Kan Li / Scout

Gators' Brandon Powell promises ‘scary’ offense again  

The wide receiver position was a microcosm of the entire tenure of our previous head coach; it started bad and ended worse. The inability to move the ball down the field consistently scratches but the surface of what truly doomed South Carolina’s current head coach.

 During the era ushered in by newly-returned former Head Coach Steve Spurrier in the 1990’s, names like Reidel Anthony, Ike Hilliard, and Jacquez Green electrified friend and foe alike. Everyone conscious of college football knew the Florida Gators and knew what they were good at. Scoring touchdowns (and lots of them) with the superior athletes that are awash in this state became something of a calling card. Florida was going to beat you (and badly) and there was absolutely nothing you could do about it. ‘Swagger’ became a buzz word during this period and the Gators, both on the field and in the stands, had it in abundance. Having said that, there is no amount of time that can adequately transition a fan of this period into the sub-200 yard offensive outputs that recently have become all-to-familiar in these parts. Florida Football was worse than bad; it was unrecognizable. Fans were less mad than they were hopeless. While once games were something you fantasized about, now they were a source of dread.


The first six games under Florida Head Coach Jim McElwain measured anywhere from a pleasant reprieve from these intolerable conditions (Kentucky) to being back on the mountain top (Ole Miss). While there were certainly shaky moments that you would expect from a first-year SEC head coach, there were also clear signs that the ineptitude that plagued the Gators was a thing of the past, starting with the new man in charge. Fans knew that their head coach understood offensive football better than they did, which was a welcome notion considering what came before. The suspension of Will Grier following the Missouri game represents a return to largely poor form from an offensive standpoint, but the trepidation regarding the direction of the program was significantly reduced at worst. Despite losing Grier midway through the season, the Gators won their first division championship since Tim Tebow was quarterback. In a season where most pundits predicted Florida to finish no better than third and as low as sixth in the East, earning a trip to Atlanta as the sacrificial lamb for eventual national champions Alabama was seen as an accomplishment, but tempered. Most fans looked at it as a stepping stone to next season, when a functional quarterback would return to the mix and the talent on the edges would be improved yet again.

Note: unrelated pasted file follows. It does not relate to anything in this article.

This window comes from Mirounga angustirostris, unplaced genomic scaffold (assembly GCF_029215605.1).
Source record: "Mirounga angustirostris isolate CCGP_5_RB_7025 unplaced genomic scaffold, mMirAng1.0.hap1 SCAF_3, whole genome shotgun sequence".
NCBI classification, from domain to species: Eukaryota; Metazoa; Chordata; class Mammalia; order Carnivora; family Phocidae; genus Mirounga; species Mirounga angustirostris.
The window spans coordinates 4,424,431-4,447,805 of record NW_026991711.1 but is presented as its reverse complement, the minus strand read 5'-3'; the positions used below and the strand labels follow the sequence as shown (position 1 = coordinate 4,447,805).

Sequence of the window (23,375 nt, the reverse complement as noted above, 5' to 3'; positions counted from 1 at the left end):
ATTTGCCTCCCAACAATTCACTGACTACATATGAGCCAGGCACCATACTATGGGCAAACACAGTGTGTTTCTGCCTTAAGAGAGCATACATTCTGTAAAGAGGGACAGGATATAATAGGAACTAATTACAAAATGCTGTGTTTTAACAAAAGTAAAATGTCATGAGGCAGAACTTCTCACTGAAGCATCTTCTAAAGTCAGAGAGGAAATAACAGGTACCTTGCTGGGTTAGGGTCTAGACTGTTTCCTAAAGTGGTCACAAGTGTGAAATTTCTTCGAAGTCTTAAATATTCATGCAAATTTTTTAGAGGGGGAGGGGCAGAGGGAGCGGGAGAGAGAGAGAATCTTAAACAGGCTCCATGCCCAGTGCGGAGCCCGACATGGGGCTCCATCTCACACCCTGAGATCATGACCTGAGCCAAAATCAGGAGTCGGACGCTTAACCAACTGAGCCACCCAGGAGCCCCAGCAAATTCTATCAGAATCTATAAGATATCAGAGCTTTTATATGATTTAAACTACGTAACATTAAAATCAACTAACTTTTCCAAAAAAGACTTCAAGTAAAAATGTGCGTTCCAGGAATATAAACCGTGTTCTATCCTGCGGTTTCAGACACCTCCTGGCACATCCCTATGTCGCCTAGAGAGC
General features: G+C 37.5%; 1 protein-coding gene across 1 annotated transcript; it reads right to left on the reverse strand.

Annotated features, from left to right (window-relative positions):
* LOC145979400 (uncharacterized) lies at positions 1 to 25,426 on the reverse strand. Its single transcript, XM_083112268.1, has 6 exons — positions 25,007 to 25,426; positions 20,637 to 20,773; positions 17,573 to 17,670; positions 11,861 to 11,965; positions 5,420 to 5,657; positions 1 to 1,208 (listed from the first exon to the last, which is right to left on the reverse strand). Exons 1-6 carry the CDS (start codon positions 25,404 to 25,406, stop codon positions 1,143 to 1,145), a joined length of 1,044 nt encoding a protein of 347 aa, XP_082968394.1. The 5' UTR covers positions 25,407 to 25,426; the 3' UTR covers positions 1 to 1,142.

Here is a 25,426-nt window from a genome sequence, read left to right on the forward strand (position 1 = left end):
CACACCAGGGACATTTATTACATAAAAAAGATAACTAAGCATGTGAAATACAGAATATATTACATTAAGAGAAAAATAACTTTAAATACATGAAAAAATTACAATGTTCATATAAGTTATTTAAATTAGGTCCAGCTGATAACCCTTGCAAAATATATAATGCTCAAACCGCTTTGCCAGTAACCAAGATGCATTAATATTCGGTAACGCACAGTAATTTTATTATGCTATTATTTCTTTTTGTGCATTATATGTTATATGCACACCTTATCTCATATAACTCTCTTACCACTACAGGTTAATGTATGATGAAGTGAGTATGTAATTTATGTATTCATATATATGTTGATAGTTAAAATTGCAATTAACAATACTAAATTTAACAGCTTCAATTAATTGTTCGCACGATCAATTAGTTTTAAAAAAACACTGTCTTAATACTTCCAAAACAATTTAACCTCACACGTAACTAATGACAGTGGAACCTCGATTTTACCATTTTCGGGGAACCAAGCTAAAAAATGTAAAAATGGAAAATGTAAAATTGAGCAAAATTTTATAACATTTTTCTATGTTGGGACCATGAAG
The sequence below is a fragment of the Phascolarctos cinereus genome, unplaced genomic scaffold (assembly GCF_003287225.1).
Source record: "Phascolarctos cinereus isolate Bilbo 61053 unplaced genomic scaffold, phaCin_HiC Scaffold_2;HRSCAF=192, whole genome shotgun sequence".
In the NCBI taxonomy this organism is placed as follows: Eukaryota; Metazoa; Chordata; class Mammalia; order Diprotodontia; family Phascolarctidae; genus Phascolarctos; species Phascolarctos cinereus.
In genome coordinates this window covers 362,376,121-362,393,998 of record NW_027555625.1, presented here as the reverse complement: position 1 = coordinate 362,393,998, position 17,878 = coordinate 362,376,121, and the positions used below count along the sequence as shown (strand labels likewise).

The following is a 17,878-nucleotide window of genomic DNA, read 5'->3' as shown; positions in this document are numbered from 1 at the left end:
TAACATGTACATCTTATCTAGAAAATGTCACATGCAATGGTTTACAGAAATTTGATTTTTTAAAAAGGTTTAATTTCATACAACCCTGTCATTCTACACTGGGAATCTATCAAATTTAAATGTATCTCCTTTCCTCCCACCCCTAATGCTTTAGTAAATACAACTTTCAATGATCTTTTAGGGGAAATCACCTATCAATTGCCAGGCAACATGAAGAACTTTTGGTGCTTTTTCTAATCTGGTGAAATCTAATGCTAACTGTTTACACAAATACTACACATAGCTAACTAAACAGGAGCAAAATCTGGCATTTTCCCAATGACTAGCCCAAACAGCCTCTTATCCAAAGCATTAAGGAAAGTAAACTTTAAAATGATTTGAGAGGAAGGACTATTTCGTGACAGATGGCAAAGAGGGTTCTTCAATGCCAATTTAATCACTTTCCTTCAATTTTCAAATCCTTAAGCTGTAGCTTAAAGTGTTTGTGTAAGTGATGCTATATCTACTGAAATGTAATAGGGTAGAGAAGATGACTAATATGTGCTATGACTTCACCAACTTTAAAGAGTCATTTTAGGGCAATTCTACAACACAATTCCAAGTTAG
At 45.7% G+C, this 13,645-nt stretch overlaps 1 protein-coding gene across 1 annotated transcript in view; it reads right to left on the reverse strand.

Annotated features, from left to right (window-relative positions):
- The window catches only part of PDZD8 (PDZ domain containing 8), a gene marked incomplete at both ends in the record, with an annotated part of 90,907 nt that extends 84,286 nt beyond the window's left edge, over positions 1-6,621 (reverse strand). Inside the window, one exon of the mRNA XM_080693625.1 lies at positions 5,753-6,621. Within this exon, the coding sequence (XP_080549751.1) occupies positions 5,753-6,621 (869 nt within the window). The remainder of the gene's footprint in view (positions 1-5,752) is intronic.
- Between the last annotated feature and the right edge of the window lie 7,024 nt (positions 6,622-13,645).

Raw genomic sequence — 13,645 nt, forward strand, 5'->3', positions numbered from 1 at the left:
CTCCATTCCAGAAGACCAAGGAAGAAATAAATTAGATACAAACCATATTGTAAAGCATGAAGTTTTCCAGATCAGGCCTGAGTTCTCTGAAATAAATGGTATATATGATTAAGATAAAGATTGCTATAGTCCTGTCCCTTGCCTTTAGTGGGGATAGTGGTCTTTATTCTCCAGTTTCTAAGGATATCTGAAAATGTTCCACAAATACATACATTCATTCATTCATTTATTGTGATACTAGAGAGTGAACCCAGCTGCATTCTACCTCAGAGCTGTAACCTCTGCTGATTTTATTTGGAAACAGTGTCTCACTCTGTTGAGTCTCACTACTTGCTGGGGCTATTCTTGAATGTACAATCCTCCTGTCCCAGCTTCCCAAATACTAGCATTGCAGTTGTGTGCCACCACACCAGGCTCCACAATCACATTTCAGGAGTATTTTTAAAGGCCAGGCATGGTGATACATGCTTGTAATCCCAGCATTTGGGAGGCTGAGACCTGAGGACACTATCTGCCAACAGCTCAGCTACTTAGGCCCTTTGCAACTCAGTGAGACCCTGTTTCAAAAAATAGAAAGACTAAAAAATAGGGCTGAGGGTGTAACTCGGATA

‘Next year’ is five days away. With praise being heaped on starting quarterback Luke Del Rio, among others, step one of the equation seems to have been solved. You are unlikely to find a more dramatic transformation of the quarterback position at a major college football program than what transpired at Florida over the course of the previous offseason. Going from Treon Harris being the clear-cut starter at the end of last year to having four talented options  for the season opener is something that McElwain simply has not received enough credit for. Del Rio looks to have command of the offense, which is something that should not be brushed aside. During his term at Alabama, McElwain won championships with Greg McElroy and AJ McCarron behind center, both of which succeeded more through their game-management and strong running game than from their talent, which was anything but prototypical. They also both played on teams where the defense was the clear centerpiece. If Del Rio can follow suit, the Gators will be in position to win a lot of football games.